The attorney-client relationship is one based on trust. The attorney expects honesty and truth from the client so as to be able to provide the highest level of representation possible. By the same token, the attorney is bound to a code of ethics, and each client must be able to trust that the attorney will be honest and professional by adhering to this code.
In legal practices, conflicts of interest arise when an attorney’s interests or the interests of one client overlap with or adversely affect the interests of another client. Failure to disclose real or potential conflicts of interest constitutes legal malpractice.
For example, if a law firm decides to represent a client whose interests conflict with those of another client or a former client, there is a conflict of interest for the firm. Another example is representing opposing parties simultaneously, such as both parties in a divorce or other family law issue, or two parties suing each other. Any personal or private interests on the part of the attorney raise the question of a conflict of interest, such as if the lawyer or anyone related to the lawyer in any way, stands to gain financially from the outcome of the case. Additionally, the lawyer’s private interests should not conflict with their professional interests.
When agreeing to provide representation in a case, lawyers have a responsibility of undivided attention to the client. A lawyer should never use their knowledge of a client’s personal situation to enrich their own financial standing or seek to quickly end a case because of concern about receiving payment. If you feel your lawyer may have a conflict of interest, it is best to seek the counsel of an experienced legal malpractice lawyer in New Jersey who can advise you as to your legal options.
The American Bar Association provides Model Rules of Professional Conduct for its members as a guide. Although they are just a guide, there are also Commentaries to the Model Rules, which outline a four-step process of analysis for determining if a conflict of interest exists and how to handle it if it does.
1. Determine Who the Client Is – By clarifying who will be represented, the question of whose interests are at stake is also clarified. The client may be an entity or an individual working for that entity. The lawyer may be representing one or both parties to a transaction or the entity being formed by the transaction. Another important consideration is who will pay the bill for legal services – the insured or the insurer?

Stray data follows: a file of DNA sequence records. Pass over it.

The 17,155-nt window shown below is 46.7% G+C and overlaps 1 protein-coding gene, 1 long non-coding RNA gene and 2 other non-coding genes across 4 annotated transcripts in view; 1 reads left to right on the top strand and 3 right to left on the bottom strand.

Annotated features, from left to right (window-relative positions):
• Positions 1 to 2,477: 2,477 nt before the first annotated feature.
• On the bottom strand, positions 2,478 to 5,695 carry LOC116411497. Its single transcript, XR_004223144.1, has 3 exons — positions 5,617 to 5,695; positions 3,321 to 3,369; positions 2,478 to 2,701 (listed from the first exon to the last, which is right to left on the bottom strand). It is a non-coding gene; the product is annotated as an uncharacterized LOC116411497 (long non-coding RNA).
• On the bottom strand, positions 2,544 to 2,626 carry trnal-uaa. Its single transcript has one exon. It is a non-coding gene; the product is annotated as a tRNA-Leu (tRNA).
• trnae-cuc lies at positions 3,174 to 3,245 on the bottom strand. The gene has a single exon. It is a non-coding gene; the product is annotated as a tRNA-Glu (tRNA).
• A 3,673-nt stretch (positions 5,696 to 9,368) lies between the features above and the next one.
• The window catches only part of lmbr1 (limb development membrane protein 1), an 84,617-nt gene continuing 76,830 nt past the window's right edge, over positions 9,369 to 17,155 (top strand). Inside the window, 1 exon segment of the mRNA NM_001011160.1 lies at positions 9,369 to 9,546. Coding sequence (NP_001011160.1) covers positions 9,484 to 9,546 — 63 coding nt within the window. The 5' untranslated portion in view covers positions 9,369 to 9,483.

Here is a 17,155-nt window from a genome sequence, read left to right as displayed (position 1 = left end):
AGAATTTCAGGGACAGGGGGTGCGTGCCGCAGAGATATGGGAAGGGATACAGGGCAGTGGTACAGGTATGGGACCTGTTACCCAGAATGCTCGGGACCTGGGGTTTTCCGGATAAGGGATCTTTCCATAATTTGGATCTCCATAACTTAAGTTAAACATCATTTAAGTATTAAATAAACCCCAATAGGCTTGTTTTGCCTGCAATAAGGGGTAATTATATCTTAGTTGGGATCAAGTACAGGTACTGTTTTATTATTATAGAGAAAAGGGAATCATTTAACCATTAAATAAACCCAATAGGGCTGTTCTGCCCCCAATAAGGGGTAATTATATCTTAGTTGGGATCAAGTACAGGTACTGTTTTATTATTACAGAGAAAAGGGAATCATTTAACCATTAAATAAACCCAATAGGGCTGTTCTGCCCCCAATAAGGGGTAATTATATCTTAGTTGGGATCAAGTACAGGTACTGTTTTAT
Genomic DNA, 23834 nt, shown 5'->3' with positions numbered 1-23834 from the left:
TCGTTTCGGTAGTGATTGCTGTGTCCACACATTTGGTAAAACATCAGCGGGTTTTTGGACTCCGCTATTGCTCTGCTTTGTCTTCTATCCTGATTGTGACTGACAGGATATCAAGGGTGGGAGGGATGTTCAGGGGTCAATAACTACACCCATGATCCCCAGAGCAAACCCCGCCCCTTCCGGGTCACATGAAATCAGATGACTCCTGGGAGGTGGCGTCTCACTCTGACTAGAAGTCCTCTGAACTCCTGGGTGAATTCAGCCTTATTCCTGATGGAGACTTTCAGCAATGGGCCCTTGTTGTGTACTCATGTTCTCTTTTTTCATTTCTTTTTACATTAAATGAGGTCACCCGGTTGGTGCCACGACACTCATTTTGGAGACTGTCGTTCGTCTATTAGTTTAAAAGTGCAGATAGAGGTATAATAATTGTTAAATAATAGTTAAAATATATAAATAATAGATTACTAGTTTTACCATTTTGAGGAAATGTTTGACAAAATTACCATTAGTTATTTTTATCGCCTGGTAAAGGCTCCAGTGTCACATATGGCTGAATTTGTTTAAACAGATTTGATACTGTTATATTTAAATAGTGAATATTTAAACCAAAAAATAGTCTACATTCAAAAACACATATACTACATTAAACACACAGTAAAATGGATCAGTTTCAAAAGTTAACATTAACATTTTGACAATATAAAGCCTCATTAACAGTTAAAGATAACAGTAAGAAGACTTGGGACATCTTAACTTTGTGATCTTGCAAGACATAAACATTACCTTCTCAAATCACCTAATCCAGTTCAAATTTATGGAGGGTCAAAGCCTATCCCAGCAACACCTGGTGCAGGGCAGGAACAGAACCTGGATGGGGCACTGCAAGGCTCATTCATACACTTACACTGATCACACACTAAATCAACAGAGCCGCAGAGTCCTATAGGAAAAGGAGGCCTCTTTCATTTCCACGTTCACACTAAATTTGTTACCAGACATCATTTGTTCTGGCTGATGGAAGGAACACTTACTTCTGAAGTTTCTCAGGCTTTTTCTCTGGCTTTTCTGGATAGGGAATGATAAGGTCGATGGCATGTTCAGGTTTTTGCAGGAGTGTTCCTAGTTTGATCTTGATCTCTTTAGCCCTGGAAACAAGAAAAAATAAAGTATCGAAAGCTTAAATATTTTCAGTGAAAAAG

2. Determine if a Conflict of Interest Exists – The lawyer must be able to implement independent professional judgment without the impact of external interests. To determine where external interests might come into play, the lawyer must have extensive information as to their own investments and interests and those of their family members, other clients, and any relevant third parties. Lawyers should use conflict-checking systems to aid in keeping track of potential conflicts within a firm. There is conflict-checking software which maintains data on past and present clients, opposing parties, expert witnesses, close relatives of attorneys and firm employees. Client affiliations should be monitored and updated for changes such as mergers and takeovers or family divorce or remarriage. If a potential conflict is identified, it must be discussed and the discussion and resolution documented. It is helpful to designate one person responsible for ensuring a full check is performed on any potential conflict.
3. Deciding to Represent Despite Conflict – It is possible take on a case despite the existence of potential conflict as very few situations are explicitly prohibited. Most conflicts can be waived, but before taking this step, the lawyer should carefully review all the legal and ethical implications and any practical or business considerations.
4. Obtain Informed Consent – Informed consent should be obtained in writing regardless of whether the jurisdiction requires it. The client must receive an adequate explanation of the material risks of conflicted representation and be informed of the available alternatives. There must also be a clear explanation of how joint representation affects confidentiality between the parties being represented and with those outside the relationship.
Conflicts of interest must be taken seriously. Lawyers who employ a system for conflict checking and who are dedicated to providing each client with the same undivided attention and loyalty will be able to preserve their independent judgment and thereby their reputation.
Your lawyer is someone you hire with the expectation of dedicated representation. If you suspect you are the victim of a conflict of interest, we can help you. Call the Law Offices of Thaddeus P. Mikulski Jr at 609-303-0222 to speak to one of our Princeton legal malpractice lawyers or contact us online. From our office in Pennington, New Jersey, we represent clients throughout Central New Jersey, including those in Burlington County, Hunterdon County, Mercer County, Middlesex County, Monmouth County, and Somerset County.